Tuesday 15 January 2013

And the award for the most nuanced bigotry goes to...

This article - from Rachel Shabi in The Guardian - is really great.  It's about the Islamophobia encoded in the recent spate of much-lauded movies (and a TV show) about Americans, Arabs, terrorism... and all that kind of stuff.  Argo, Homeland, Zero Dark Thirty - all recently rewarded at the Golden Globes.  Supposedly nuanced and complex, they peddle the same old lies... just in a way acceptable to liberals.

Here's a snippet:

The three winners have all been sold as complex, nuanced productions that don't shy away from hard truths about US foreign policy. And liberal audiences can't get enough of them. Perhaps it's because, alongside the odd bit of self-criticism, they are all so reassuringly insistent that, in an increasingly complicated world, America just keeps on doing the right thing. And even when it does the wrong thing – such as, I don't know, torture and drone strikes and deadly invasions – it is to combat far greater evil, and therefore OK.

Funny how the culture industry obediently steps up when the imperium is trying to relaunch (yet again) a rinsed-clean project of Muslimcidal 'humanitarian intervention'.  I'm all for complex, structural analyses of these synergies between policy and popcorn... but I can be a bit of a vulgar Marxist on this subject too.  I can't help noticing just how thoroughly integrated Hollywood is with the fucking Pentagon (told you I was vulgar).  See this excellent book for a brief, persuasive documentation of the phenomenon.

Oh, by the way, here's blogger Matt Cornell with a roundup of Twitter reactions to the 'nuanced' Zero Dark Thirty.  Like this 'nuanced' response, for instance:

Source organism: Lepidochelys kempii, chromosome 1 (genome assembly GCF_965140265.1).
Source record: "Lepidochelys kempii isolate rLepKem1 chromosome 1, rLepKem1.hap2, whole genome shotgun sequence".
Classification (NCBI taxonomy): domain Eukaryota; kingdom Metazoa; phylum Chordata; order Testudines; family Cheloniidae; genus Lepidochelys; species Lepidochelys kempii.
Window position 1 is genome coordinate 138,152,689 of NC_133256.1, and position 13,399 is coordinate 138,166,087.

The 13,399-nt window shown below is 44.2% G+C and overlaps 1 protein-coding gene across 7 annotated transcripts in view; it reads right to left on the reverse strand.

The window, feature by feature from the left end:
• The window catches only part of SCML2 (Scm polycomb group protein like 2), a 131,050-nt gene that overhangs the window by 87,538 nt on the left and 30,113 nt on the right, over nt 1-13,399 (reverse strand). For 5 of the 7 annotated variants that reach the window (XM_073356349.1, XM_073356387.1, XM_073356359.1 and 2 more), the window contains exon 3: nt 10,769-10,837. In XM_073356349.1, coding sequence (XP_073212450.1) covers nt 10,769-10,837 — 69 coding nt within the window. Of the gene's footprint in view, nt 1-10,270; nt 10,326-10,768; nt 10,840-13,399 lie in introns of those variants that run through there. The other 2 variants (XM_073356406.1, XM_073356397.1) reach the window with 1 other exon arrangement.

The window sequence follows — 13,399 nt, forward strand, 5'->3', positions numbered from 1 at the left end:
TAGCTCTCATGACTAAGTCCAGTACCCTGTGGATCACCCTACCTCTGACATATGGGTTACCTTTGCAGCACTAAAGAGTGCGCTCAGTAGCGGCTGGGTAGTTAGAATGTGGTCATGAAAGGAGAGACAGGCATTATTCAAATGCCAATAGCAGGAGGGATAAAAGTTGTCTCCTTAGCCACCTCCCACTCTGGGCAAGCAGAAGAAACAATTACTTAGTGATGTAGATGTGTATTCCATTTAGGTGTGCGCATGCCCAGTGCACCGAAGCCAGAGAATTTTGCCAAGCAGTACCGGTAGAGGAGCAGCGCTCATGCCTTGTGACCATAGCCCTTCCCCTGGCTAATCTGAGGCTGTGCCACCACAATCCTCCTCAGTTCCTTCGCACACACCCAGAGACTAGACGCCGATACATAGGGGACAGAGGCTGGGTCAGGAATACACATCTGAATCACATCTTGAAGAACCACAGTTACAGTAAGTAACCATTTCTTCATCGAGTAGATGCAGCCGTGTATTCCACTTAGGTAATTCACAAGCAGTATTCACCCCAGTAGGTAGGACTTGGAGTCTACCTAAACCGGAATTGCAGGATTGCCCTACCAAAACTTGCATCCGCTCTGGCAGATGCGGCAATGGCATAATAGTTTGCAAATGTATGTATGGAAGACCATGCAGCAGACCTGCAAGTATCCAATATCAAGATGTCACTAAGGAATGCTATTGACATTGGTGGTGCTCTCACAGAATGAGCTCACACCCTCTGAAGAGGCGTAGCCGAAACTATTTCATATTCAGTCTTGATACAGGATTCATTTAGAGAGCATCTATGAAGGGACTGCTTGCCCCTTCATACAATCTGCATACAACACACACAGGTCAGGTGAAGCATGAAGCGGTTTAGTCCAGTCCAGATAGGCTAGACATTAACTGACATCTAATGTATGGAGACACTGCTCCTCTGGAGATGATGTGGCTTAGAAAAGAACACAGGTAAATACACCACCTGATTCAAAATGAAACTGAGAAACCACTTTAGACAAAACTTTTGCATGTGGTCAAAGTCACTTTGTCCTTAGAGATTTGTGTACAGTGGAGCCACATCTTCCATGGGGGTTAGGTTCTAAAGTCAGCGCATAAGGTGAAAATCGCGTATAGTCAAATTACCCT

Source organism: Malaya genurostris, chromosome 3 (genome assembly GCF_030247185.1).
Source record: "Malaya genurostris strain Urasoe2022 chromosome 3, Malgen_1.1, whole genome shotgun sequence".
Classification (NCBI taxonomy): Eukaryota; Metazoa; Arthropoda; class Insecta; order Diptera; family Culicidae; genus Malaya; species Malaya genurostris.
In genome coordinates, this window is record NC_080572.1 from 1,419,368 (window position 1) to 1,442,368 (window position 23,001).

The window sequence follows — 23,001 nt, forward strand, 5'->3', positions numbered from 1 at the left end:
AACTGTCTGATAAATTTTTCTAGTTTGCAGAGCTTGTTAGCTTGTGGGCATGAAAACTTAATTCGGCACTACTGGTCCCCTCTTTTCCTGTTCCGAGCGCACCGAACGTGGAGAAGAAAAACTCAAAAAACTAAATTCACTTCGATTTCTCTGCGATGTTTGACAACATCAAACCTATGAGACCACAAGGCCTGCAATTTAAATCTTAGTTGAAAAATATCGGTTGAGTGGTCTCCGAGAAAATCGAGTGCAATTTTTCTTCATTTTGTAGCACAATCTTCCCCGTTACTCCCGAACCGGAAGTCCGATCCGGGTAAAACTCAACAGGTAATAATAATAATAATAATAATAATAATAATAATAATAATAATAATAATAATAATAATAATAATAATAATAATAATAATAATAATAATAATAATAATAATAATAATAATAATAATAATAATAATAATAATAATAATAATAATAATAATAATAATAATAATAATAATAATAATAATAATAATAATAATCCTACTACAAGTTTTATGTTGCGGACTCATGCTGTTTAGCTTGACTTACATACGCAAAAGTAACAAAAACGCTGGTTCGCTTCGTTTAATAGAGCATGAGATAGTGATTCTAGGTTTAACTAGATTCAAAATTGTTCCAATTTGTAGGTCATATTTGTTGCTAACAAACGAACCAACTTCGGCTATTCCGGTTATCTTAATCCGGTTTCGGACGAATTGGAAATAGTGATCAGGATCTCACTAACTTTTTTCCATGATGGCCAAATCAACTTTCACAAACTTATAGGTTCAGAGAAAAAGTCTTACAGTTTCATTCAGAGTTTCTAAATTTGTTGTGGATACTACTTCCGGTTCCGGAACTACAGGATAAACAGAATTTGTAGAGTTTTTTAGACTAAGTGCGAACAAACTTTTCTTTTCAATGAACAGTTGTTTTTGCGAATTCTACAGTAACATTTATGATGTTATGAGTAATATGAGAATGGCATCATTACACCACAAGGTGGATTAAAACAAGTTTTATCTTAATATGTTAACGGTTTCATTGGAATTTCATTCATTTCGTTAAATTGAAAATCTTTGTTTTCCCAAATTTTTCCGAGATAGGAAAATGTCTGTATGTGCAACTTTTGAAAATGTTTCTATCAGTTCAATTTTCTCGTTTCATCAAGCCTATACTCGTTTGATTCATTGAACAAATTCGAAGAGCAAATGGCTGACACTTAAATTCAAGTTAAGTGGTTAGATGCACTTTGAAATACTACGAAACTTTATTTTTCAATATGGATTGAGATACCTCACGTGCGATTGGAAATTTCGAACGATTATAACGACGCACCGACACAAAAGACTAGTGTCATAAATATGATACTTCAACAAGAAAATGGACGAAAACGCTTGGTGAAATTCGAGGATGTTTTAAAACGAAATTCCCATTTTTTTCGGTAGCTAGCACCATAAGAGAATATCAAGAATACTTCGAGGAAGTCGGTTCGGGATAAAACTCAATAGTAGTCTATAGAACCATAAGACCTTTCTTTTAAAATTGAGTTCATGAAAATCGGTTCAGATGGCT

Nothing like 'nuance' is there?

(Actually, I've blogged once before about the strange way that modern drama's aim to be all, like, morally ambiguous yeah? leads to reactionary effects - here.  Essentially, because some truths about the world are too damning and radical to seem neutral, they can not be allowed to play any part in dramatic ambiguity and complexity.  It works similarly to how some realities about the world cannot get into the news because the properly educated responsible journalist feels like she's not being neutral or balanced when she mentions them.)

Why do I care about movies and TV shows?  *Sigh*  Look, fiction matters.  In many ways, it matters more than non-fiction when it comes to influencing people's opinions (and I include myself in that).

Ayn Rand never proved anything as a 'philosopher', but as a best-selling and influential novelist she proved that popular fiction needs to be ruthlessly politically critiqued.  Fiction is such an enormous part of our daily cultural and social diet that to critique it is to critique the world as it is.







YET MORE (27/01/13):

"This awareness of the torturer's hurt sensitivity as the (main) human cost of torture ensures that the film is not cheap rightwing propaganda: the psychological complexity is depicted so that liberals can enjoy the film without feeling guilty. This is why Zero Dark Thirty is much worse than 24, where at least Jack Bauer breaks down at the series finale." -


  1. I actually felt Zero Dark Thirty was relatively objective in its portrayal of what happens, since it focuses most of its time on Chastain and her reaction/development through what all happens. The way the climax is pitched is very important to that, since it very deliberately avoids the sort of gun-blazing jingoism that one would expect from the film, and instead paints it in a rather stark and uncompromising way- letting the catharsis of the moment itself come from Chastain's character and her reactions.

    I mean, the problems you mention still exist, but they're less of a concern then they would be because it's not where the film is focused- it's really more of a character study around Chastain, and it treats the events as things that just happen, rather than things that are intrinsically "right" or "wrong".

  2. Let's say, for the sake of argument, that it is 'objective', and that it avoids jingoism, and that "it treats the events as things that just happen". That makes it worse.

    1. I don't know if I'm entirely convinced, though- it's merely a case that the film is more interested in things other than the political ramifications of the events (namely, the way the central character is developed through the film and how the events affect her). I'll admit I'm not really seeing the intrinsic problem there.